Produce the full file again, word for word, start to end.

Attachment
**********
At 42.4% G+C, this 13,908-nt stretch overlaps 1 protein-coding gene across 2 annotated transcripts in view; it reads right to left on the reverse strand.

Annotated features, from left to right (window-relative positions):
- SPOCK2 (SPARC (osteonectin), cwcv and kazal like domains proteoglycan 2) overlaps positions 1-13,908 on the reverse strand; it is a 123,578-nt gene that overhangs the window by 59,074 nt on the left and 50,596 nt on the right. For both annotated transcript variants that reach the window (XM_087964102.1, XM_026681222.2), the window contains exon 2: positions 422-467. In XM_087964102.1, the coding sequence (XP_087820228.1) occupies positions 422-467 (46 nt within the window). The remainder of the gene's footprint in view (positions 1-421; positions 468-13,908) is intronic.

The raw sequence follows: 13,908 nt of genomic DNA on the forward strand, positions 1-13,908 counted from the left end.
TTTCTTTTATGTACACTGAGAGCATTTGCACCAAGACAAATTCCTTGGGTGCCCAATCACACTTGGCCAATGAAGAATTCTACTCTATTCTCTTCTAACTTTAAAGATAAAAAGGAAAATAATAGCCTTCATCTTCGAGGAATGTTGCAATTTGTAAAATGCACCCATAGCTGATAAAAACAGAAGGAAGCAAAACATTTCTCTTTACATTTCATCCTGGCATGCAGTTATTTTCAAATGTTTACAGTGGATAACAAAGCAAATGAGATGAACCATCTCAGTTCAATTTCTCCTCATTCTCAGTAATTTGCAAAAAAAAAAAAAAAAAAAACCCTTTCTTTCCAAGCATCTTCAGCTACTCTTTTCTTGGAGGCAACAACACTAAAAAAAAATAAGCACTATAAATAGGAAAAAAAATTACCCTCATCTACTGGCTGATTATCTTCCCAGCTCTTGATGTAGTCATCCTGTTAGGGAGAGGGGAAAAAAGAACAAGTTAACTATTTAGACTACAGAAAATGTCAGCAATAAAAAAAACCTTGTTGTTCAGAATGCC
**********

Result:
At 42.4% G+C, this 13,908-nt stretch overlaps 1 protein-coding gene across 2 annotated transcripts in view; it reads right to left on the reverse strand.

Annotated features, from left to right (window-relative positions):
- SPOCK2 (SPARC (osteonectin), cwcv and kazal like domains proteoglycan 2) overlaps positions 1-13,908 on the reverse strand; it is a 123,578-nt gene that overhangs the window by 59,074 nt on the left and 50,596 nt on the right. For both annotated transcript variants that reach the window (XM_087964102.1, XM_026681222.2), the window contains exon 2: positions 422-467. In XM_087964102.1, the coding sequence (XP_087820228.1) occupies positions 422-467 (46 nt within the window). The remainder of the gene's footprint in view (positions 1-421; positions 468-13,908) is intronic.

The raw sequence follows: 13,908 nt of genomic DNA on the forward strand, positions 1-13,908 counted from the left end.
TTTCTTTTATGTACACTGAGAGCATTTGCACCAAGACAAATTCCTTGGGTGCCCAATCACACTTGGCCAATGAAGAATTCTACTCTATTCTCTTCTAACTTTAAAGATAAAAAGGAAAATAATAGCCTTCATCTTCGAGGAATGTTGCAATTTGTAAAATGCACCCATAGCTGATAAAAACAGAAGGAAGCAAAACATTTCTCTTTACATTTCATCCTGGCATGCAGTTATTTTCAAATGTTTACAGTGGATAACAAAGCAAATGAGATGAACCATCTCAGTTCAATTTCTCCTCATTCTCAGTAATTTGCAAAAAAAAAAAAAAAAAAAACCCTTTCTTTCCAAGCATCTTCAGCTACTCTTTTCTTGGAGGCAACAACACTAAAAAAAAATAAGCACTATAAATAGGAAAAAAAATTACCCTCATCTACTGGCTGATTATCTTCCCAGCTCTTGATGTAGTCATCCTGTTAGGGAGAGGGGAAAAAAGAACAAGTTAACTATTTAGACTACAGAAAATGTCAGCAATAAAAAAAACCTTGTTGTTCAGAATGCC